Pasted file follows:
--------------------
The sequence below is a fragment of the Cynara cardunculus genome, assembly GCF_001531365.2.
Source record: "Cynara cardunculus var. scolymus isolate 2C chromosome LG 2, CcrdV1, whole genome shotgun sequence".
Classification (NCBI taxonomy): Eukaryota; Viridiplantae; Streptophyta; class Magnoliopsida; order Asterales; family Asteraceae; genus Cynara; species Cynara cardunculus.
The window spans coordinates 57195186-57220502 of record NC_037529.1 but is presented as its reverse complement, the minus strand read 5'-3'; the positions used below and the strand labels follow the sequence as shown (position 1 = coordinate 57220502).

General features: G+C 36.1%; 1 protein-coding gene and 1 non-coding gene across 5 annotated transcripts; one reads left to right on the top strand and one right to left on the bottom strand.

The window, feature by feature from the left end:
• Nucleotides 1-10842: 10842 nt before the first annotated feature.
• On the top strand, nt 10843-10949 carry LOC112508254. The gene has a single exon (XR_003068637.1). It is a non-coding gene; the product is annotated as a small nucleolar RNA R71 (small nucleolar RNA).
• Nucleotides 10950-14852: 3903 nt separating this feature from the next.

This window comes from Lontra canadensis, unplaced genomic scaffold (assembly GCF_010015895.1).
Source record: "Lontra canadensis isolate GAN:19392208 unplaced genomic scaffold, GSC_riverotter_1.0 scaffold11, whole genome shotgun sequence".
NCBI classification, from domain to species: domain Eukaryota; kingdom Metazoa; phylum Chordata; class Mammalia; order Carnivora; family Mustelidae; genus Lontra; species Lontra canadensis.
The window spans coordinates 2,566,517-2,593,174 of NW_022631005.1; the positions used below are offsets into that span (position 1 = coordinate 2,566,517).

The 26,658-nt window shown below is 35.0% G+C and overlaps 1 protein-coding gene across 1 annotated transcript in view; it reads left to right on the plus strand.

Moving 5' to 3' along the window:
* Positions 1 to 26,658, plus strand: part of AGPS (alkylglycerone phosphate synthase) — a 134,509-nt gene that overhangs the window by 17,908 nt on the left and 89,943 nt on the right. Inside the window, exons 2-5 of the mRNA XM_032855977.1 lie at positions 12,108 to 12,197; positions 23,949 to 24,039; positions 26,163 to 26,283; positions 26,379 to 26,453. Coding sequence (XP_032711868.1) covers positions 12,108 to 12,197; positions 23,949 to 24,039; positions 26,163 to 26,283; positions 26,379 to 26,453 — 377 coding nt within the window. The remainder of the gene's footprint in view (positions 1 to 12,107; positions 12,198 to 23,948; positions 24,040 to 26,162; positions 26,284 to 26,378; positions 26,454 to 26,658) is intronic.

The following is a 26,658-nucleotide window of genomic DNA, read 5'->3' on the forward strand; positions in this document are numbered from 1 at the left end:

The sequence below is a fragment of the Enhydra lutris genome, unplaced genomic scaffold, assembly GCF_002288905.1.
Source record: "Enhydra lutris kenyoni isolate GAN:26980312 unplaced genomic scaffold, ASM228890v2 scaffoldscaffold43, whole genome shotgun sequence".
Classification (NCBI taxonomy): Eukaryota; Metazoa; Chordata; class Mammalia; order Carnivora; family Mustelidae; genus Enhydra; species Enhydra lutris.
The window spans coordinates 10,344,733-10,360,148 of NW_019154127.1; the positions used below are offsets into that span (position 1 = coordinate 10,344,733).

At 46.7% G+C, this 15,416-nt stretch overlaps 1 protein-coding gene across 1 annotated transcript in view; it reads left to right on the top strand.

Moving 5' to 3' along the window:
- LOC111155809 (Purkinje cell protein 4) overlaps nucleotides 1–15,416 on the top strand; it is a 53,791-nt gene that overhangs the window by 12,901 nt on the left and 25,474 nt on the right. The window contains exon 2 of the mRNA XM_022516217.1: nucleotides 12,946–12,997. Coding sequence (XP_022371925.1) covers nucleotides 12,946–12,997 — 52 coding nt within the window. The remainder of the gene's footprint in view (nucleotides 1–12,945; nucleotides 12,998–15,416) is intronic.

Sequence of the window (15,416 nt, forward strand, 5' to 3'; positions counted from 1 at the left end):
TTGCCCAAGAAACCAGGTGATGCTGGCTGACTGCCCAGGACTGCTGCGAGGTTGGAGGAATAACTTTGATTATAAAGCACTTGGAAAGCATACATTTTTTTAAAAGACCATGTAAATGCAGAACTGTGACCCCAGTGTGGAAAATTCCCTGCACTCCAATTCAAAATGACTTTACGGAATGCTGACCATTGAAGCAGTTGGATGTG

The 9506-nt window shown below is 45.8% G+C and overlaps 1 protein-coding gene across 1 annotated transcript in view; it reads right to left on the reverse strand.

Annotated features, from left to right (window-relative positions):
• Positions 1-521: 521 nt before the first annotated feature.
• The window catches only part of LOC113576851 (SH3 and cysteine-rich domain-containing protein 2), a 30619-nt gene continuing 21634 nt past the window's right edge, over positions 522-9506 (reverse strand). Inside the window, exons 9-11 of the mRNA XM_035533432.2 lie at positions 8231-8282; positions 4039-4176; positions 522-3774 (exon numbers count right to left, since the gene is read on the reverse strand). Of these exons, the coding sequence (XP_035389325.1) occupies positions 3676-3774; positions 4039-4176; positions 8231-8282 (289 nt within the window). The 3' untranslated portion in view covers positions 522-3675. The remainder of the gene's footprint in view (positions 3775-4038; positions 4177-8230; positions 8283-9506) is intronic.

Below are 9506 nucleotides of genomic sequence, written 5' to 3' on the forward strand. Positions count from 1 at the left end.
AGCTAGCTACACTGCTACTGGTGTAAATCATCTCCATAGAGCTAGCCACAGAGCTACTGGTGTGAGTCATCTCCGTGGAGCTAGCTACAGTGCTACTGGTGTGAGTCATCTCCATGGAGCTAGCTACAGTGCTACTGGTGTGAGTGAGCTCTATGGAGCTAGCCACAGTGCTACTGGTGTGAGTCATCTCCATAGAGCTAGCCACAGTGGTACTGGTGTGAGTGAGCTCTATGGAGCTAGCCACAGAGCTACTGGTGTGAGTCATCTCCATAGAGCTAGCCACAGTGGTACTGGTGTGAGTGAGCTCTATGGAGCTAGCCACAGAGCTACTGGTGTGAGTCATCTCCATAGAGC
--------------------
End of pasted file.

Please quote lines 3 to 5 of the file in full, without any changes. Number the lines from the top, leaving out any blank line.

Classification (NCBI taxonomy): Eukaryota; Viridiplantae; Streptophyta; class Magnoliopsida; order Asterales; family Asteraceae; genus Cynara; species Cynara cardunculus.
The window spans coordinates 57195186-57220502 of record NC_037529.1 but is presented as its reverse complement, the minus strand read 5'-3'; the positions used below and the strand labels follow the sequence as shown (position 1 = coordinate 57220502).

General features: G+C 36.1%; 1 protein-coding gene and 1 non-coding gene across 5 annotated transcripts; one reads left to right on the top strand and one right to left on the bottom strand.